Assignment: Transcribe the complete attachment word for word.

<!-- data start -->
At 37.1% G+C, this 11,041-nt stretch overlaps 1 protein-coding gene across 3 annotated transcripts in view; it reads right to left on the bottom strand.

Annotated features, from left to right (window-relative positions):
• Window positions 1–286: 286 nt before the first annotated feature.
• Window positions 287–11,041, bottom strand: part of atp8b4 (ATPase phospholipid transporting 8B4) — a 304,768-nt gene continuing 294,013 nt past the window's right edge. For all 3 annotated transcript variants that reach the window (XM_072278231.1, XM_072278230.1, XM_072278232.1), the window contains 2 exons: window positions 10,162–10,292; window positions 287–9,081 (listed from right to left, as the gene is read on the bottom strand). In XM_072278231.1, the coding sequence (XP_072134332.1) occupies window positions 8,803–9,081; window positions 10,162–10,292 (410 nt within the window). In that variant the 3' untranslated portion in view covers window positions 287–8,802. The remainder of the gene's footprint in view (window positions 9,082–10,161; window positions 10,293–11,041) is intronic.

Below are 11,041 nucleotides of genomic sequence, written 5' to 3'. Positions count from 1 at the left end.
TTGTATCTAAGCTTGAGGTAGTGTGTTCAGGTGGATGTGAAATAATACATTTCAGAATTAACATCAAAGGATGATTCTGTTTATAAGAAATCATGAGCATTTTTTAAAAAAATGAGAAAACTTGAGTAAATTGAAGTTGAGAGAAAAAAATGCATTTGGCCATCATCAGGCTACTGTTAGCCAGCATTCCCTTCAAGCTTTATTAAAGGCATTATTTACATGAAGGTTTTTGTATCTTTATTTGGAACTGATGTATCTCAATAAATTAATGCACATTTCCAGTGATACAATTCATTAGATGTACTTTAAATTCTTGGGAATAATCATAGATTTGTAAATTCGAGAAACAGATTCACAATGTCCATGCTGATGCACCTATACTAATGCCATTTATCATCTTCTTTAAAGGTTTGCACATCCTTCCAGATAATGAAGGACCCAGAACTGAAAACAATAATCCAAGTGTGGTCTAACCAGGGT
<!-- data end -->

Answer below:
At 37.1% G+C, this 11,041-nt stretch overlaps 1 protein-coding gene across 3 annotated transcripts in view; it reads right to left on the bottom strand.

Annotated features, from left to right (window-relative positions):
• Window positions 1–286: 286 nt before the first annotated feature.
• Window positions 287–11,041, bottom strand: part of atp8b4 (ATPase phospholipid transporting 8B4) — a 304,768-nt gene continuing 294,013 nt past the window's right edge. For all 3 annotated transcript variants that reach the window (XM_072278231.1, XM_072278230.1, XM_072278232.1), the window contains 2 exons: window positions 10,162–10,292; window positions 287–9,081 (listed from right to left, as the gene is read on the bottom strand). In XM_072278231.1, the coding sequence (XP_072134332.1) occupies window positions 8,803–9,081; window positions 10,162–10,292 (410 nt within the window). In that variant the 3' untranslated portion in view covers window positions 287–8,802. The remainder of the gene's footprint in view (window positions 9,082–10,161; window positions 10,293–11,041) is intronic.

Below are 11,041 nucleotides of genomic sequence, written 5' to 3'. Positions count from 1 at the left end.
TTGTATCTAAGCTTGAGGTAGTGTGTTCAGGTGGATGTGAAATAATACATTTCAGAATTAACATCAAAGGATGATTCTGTTTATAAGAAATCATGAGCATTTTTTAAAAAAATGAGAAAACTTGAGTAAATTGAAGTTGAGAGAAAAAAATGCATTTGGCCATCATCAGGCTACTGTTAGCCAGCATTCCCTTCAAGCTTTATTAAAGGCATTATTTACATGAAGGTTTTTGTATCTTTATTTGGAACTGATGTATCTCAATAAATTAATGCACATTTCCAGTGATACAATTCATTAGATGTACTTTAAATTCTTGGGAATAATCATAGATTTGTAAATTCGAGAAACAGATTCACAATGTCCATGCTGATGCACCTATACTAATGCCATTTATCATCTTCTTTAAAGGTTTGCACATCCTTCCAGATAATGAAGGACCCAGAACTGAAAACAATAATCCAAGTGTGGTCTAACCAGGGT